Still, much of the legislation would help enhance last week's deals. One provision, for example, would allow a company to own more than one station in a marketplace. Both Disney and ABC possess Los Angeles television stations and now may not need to divest one of these properties. Current laws also restrict a station group to no more than 25 percent of the nation's audience, but the House bill would increase this ceiling to 35 percent. That will help the Westinghouse-CBS deal pass legal muster because the two companies' total of 15 TV stations reaches about one third of the United States. The prospect of legislative change undoubtedly played a role in NBC's decision last week to purchase three new stations for about $ 311 million.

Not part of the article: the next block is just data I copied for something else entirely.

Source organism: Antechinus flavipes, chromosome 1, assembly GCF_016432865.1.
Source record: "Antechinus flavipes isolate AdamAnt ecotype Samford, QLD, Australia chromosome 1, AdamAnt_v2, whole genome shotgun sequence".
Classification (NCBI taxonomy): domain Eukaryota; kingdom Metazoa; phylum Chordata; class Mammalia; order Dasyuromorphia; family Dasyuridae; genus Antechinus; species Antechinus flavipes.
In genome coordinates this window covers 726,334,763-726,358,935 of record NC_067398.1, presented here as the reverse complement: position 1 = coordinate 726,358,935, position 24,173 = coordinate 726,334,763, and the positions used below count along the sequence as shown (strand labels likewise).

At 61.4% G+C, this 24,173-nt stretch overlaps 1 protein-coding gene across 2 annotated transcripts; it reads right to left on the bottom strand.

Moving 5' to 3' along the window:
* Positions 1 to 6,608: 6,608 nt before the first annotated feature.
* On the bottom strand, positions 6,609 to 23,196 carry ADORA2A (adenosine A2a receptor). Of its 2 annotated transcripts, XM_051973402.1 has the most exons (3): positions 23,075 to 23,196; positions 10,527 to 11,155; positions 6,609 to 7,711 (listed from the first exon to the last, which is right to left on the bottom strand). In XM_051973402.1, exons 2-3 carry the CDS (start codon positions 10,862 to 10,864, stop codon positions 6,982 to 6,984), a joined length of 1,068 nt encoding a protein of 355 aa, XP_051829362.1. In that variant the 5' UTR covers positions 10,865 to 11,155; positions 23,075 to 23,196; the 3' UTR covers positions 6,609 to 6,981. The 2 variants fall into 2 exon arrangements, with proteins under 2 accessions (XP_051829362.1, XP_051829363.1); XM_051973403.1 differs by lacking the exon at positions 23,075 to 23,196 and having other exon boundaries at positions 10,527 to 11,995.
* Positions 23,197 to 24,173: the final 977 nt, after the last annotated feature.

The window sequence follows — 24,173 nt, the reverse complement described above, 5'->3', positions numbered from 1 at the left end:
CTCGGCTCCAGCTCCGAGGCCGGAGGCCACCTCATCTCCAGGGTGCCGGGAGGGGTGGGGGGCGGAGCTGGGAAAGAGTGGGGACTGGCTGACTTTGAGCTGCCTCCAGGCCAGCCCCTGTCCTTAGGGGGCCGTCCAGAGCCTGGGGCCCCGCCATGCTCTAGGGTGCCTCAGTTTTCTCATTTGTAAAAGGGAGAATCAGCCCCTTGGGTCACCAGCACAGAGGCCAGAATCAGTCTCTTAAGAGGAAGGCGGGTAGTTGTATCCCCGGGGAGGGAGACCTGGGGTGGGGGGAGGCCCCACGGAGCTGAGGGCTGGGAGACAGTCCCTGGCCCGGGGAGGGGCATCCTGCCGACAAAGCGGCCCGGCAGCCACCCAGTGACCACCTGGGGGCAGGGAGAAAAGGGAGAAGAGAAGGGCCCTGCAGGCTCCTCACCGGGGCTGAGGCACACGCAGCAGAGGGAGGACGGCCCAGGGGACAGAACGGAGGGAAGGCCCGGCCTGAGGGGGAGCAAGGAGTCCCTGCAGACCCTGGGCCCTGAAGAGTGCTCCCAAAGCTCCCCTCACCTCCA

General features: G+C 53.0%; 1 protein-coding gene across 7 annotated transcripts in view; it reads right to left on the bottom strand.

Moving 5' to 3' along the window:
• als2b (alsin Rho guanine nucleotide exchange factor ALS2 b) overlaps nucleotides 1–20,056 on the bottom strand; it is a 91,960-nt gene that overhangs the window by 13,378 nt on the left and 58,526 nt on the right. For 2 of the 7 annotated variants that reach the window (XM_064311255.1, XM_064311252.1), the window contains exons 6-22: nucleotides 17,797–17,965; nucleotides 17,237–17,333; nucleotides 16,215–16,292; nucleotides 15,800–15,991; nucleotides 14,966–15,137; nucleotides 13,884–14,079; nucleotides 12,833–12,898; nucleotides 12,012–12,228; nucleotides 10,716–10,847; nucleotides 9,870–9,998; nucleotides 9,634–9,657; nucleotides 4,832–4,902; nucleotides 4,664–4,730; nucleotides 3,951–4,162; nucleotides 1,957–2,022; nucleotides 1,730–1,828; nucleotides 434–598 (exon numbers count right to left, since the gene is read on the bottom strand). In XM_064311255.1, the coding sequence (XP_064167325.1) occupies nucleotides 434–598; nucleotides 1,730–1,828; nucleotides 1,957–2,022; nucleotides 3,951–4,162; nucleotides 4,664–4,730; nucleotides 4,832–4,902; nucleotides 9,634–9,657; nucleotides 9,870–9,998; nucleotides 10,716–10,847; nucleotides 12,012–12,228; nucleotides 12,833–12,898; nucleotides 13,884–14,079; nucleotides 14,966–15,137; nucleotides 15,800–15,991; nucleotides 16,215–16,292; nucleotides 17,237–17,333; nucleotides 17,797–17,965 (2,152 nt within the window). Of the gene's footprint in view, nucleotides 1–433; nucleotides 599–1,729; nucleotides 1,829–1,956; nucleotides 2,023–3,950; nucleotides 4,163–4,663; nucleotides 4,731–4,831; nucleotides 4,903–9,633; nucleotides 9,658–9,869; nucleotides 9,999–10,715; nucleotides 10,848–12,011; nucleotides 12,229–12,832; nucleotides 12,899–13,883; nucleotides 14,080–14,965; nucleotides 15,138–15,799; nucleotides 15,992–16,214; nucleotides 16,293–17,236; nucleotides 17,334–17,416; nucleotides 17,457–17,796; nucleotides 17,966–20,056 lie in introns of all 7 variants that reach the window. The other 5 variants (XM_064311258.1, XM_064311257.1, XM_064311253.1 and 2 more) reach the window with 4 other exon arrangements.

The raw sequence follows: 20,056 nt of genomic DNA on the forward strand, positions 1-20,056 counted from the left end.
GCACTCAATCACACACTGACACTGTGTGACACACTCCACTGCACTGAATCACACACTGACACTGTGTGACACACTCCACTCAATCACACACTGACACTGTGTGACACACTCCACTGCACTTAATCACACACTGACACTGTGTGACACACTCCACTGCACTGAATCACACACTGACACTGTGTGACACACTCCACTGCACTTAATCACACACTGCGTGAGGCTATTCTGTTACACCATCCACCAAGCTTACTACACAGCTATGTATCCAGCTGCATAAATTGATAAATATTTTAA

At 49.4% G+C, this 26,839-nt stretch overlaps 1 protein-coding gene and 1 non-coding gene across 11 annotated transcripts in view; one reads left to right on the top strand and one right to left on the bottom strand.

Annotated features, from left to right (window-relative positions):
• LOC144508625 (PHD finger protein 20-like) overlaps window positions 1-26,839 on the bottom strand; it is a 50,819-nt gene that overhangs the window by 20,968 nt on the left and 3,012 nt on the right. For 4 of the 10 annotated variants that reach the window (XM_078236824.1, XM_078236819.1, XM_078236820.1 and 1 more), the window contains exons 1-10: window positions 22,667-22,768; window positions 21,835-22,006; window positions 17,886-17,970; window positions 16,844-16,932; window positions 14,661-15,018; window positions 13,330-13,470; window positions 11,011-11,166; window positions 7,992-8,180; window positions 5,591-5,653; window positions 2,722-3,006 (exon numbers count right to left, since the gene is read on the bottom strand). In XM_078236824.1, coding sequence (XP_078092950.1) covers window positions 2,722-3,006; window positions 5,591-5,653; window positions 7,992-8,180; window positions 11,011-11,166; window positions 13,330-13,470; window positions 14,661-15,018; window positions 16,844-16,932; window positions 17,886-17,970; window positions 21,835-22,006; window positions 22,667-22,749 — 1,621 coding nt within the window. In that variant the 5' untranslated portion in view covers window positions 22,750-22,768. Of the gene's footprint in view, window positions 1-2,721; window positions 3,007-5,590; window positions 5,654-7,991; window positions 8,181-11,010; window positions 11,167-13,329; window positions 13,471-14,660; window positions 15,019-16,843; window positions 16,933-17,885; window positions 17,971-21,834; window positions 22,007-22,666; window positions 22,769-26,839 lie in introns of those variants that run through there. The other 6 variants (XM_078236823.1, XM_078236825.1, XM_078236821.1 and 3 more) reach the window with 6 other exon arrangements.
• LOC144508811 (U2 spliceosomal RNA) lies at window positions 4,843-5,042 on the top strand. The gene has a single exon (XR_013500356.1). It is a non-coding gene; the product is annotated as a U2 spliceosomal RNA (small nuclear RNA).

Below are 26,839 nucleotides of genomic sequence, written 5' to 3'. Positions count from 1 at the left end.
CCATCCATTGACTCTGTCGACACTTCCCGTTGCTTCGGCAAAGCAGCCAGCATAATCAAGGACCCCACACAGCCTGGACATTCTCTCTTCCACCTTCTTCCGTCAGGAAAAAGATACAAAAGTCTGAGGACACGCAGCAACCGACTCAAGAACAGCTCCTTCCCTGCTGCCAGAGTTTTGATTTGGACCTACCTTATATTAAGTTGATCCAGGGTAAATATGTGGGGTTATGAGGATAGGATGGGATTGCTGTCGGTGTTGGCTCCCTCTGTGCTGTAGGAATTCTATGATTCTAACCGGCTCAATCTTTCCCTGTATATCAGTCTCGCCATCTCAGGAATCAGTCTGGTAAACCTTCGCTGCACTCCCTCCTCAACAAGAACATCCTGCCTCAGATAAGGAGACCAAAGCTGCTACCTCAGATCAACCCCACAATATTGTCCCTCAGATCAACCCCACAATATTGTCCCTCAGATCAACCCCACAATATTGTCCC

New profits. Recent regulatory changes at the Federal Communications Commission have brightened broadcasting's fortunes even more. Regulations once restricted networks from owning and syndicating programming, reserving the privilege for others, such as Hollywood studios, instead. Networks could gain broadcast rights for only the original airing of a program and its rerun, making money solely from advertising. Meanwhile, the studios got rich by reselling the episodes of popular shows to local and international stations. Disney, for example, received nearly $ 3 million for each of the 124 episodes of "Home Improvement." Today, the ownership rules are being phased out. The number of shows produced by the television networks is climbing -- from 10 in 1990 to 27 last year. In November, the old syndication rules will finally expire, and the networks will be allowed to tap into a major new source of profits.